When it comes to crime cinema, there is real and then there's Duke Mitchell real and once you have witnessed that, you will never be the same. Imagine if Cassavetes was a famed lounge singer who once worked with a third-rate Jerry Lewis imitator in a schlocky Bela Lugosi film and then would go on to make two of the most volatile, straight from the soul-gut crime films in the history of independent cinema. That, ladies and gentlemen, is Duke Mitchell.

His directorial debut was 1974's Massacre Mafia Style, in which he also starred as Mimi Micelli, the son of Don Mimi (Lorenzo Dodo), a massively powerful mafioso who was deported back to Sicily when his son was only in his teens. Mimi marries a woman of “...simple Italian heritage, a Saint..” who bares him a little baby boy before she dies of cancer two years later. Now, being a widower with a 6 year old son and a graying father, Mimi plans to move back to the States and continue the family business. Namely, moving to Los Angeles and getting a firm hold on the bookies and pimps. Despite his father's warnings, Mimi goes through with the move, hooking up with his old childhood friend, Jolly (Vic Caesar), who is now a bartender. Mimi offers him a better deal than serving up drinks to the Hollywood fringe and Jolly quickly becomes his right hand man. 

He manages to muscle his way back in with his father's old crew via kidnapping one of the main guys, Chucky (Louis Zito.) After severing his captive's ring finger, Mimi gets the ransom money, releases Chucky just in time for his son's wedding and attends the family event. His beyond brass balls technique works and Mimi and Jolly are officially in business. Mimi's pathway to mafioso supremacy quickly grows slick with blood, with him even saying to Jolly early on, “Tonight we eat, tomorrow we shoot!”

It's not long before the gang want Mimi off their back and to calm all the murdering down. (Which is a huge testament, by the way, to how violent someone is when they have other mob guys complaining about the amount of murder going on.) Even his own father calls him, begging him to stop all of the killing. But when Mimi becomes the target of a double cross, it is only a matter of time for his life of crime and killing to take a monumental ancient Greek tragedy turn. 

Massacre Mafia Style is a gut punch straight from the heart. What Duke Mitchell was able to do with both this film and its masterwork of a follow up, Gone With the Pope, is singularly brilliant. You have this cross-pollination of extreme violence, gritty and highly un-politically correct language, Cassavetes style verite (more on that in a minute), artistry, intelligence and strangest of all, pure love. The latter is a lot like obscenity. It's hard to properly define but you know it when you see it and with Duke's work, it is all over the place. One of the best scenes of this caliber is when Mimi and his compatriots are having this big Italian lunch, prepared by one of the guys' mother. Mimi launches into this terrific monologue about how they are the ones that have disgraced this woman and all Italian mothers, with their violence and crime. It is such an interesting choice on Mitchell's part because with that monologue, he gives his character a depth and underlying moral tear that is not typically expected.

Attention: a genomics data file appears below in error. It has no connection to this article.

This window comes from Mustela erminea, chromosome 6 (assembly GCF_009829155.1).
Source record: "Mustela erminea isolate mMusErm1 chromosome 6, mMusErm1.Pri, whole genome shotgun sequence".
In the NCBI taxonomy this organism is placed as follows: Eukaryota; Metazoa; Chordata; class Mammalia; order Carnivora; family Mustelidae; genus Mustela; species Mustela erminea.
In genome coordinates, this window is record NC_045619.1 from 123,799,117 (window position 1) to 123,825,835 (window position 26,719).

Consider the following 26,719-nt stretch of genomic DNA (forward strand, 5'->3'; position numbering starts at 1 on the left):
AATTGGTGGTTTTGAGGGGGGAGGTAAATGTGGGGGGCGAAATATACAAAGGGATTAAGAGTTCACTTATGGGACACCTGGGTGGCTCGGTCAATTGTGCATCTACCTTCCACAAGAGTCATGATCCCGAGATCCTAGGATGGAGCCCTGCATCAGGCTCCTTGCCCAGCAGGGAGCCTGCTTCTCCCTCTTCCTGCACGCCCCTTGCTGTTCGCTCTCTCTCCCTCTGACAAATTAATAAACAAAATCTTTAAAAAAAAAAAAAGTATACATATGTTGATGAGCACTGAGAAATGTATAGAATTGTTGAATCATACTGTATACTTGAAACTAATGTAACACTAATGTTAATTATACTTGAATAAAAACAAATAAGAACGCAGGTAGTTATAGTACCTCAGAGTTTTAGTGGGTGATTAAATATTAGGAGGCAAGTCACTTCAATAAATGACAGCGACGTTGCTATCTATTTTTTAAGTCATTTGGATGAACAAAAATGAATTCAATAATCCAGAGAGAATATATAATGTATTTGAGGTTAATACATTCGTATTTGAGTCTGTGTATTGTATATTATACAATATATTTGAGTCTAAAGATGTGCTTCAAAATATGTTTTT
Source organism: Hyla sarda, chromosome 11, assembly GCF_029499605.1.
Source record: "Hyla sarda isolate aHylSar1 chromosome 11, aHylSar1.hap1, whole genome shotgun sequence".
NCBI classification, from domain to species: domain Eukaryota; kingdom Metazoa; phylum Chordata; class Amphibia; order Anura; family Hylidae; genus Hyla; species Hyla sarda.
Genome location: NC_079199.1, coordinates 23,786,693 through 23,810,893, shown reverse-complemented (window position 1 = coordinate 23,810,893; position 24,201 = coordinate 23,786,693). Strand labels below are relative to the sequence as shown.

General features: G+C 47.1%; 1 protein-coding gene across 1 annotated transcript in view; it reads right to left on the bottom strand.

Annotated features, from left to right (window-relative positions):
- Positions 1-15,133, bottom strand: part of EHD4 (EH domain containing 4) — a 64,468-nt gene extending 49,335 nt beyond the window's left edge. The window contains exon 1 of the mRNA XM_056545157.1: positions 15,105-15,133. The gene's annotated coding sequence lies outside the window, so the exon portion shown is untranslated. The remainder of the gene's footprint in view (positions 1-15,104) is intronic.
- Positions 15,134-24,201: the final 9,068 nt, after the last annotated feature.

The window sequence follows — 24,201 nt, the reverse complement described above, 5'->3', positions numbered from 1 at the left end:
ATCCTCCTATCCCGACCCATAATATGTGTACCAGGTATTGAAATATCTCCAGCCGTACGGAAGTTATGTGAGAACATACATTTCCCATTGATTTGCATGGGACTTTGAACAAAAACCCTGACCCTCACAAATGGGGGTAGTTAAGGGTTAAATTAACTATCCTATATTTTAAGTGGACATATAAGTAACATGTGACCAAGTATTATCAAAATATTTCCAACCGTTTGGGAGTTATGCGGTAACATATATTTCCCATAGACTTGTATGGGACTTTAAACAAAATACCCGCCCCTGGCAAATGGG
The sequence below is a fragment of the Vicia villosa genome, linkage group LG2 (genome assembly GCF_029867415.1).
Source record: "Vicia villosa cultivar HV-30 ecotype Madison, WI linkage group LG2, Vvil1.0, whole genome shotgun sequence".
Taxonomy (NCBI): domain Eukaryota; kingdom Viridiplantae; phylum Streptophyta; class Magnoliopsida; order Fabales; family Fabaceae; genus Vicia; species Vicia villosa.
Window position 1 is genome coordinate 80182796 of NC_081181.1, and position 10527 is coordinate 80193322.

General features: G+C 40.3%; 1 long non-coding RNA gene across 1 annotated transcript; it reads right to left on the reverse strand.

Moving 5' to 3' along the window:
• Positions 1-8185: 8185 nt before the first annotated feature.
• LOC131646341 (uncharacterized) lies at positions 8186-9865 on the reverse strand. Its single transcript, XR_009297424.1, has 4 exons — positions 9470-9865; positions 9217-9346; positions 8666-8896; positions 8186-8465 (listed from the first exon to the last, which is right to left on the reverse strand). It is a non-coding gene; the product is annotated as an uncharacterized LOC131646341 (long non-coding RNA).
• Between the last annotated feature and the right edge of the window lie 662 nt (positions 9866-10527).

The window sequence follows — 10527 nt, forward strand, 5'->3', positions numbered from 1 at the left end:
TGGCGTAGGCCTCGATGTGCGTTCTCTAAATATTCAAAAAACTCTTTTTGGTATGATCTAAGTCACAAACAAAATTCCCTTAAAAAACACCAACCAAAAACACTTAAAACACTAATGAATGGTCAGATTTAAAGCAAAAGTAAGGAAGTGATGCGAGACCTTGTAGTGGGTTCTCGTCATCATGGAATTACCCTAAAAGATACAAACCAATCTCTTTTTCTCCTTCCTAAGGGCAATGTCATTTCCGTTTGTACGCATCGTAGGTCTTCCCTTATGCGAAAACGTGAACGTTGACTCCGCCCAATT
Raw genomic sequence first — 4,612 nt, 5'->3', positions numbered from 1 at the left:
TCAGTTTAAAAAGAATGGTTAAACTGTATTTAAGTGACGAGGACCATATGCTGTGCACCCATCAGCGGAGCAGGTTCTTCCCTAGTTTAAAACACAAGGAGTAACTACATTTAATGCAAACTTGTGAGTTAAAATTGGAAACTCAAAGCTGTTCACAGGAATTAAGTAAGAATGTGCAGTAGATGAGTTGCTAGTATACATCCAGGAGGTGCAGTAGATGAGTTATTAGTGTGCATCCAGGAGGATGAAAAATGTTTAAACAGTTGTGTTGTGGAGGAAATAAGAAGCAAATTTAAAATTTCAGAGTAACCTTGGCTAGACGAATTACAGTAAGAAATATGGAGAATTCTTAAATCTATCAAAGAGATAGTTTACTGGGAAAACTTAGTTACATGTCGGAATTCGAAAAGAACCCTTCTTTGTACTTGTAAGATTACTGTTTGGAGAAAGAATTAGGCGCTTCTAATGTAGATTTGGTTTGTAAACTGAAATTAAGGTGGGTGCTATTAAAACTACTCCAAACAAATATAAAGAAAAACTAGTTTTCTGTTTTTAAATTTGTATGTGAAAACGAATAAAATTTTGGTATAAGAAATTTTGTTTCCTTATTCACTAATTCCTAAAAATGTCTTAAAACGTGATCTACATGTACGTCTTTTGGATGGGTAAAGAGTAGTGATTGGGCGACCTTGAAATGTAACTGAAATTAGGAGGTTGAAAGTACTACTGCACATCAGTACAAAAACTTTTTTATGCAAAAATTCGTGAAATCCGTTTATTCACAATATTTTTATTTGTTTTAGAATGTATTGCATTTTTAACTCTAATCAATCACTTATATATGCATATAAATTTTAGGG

Speaking of dialogue, there are some real doozies here, with my personal favorite being the scene where Mimi and Jolly go to kill the “Greek” and are confronted with his massive bodyguard. After firing several bullets into the hulk of a man, who promptly keels over, Mimi says to Jolly, “You know I'm empty. Got any?” His partner says “I got two.” Mimi replies, “Give them to him.” Jolly does just that, finishing the hit. 

More tender audiences will probably have a tougher time swallowing some of the more racial language used throughout, a lot of which revolves around the pimp character, Super Spook (Jimmy Williams). But it is all true to life because you are dealing with characters who are rough, working class criminals circa the 60's and 70's. It would be false to have these guys suddenly be mindful of their language after gunning down x-number of people. On top of that, if you're really sensitive, maybe picking up a film called Massacre Mafia Style is not the best idea in the first place.

Going back to the Cassavetes theory, Mitchell used a cast of mostly non-actors whom physically fit their roles to a T, giving the film a more raw sort of feel. Which for a movie like this, is such a harmonious move. It graces the film with a sense of more realism that some of its more polished counterparts lack. This coupled with some of the highly intense and bizarre bordering on surreal acts of violence, make for a truly unique brew. The latter includes a man in a wheelchair hooked up via electrical cables to a urinal and another one literally crucified near the Hollywood sign. (The crucifixion scene sports some great intercutting with a religious choir, making the proceedings all the more ghoulish.) What's even more crazy is that both of these incidents are based on true events, with the wheelchair incident being something that Duke personally witnessed during his days as a singer, with the only exception being that in real life, the guy didn't die. In fact, much of the film was loosely based on true events, all gathered from friends and associates Duke had made in his music career. Cliches exist for a reason and truth really is stranger than fiction.

After years of minor cult notoriety due to its run under the title of The Executioner back in the 1970's, Grindhouse Releasing is doing Massacre Mafia Style justice, with help from Duke's son, Jeffrey Mitchell and releasing it this month on a 2 disc set. It is a true shame that Duke Mitchell never got the praise and attention he deserved for his directing work while he was still here, since he died at the young age of 55 back in 1981, but there is no time like the present to raise a toast to the man and marvel at this blood soaked cinematic patchwork quilt sewn together with thought, hard work and love.

Copyright 2015 Heather Drain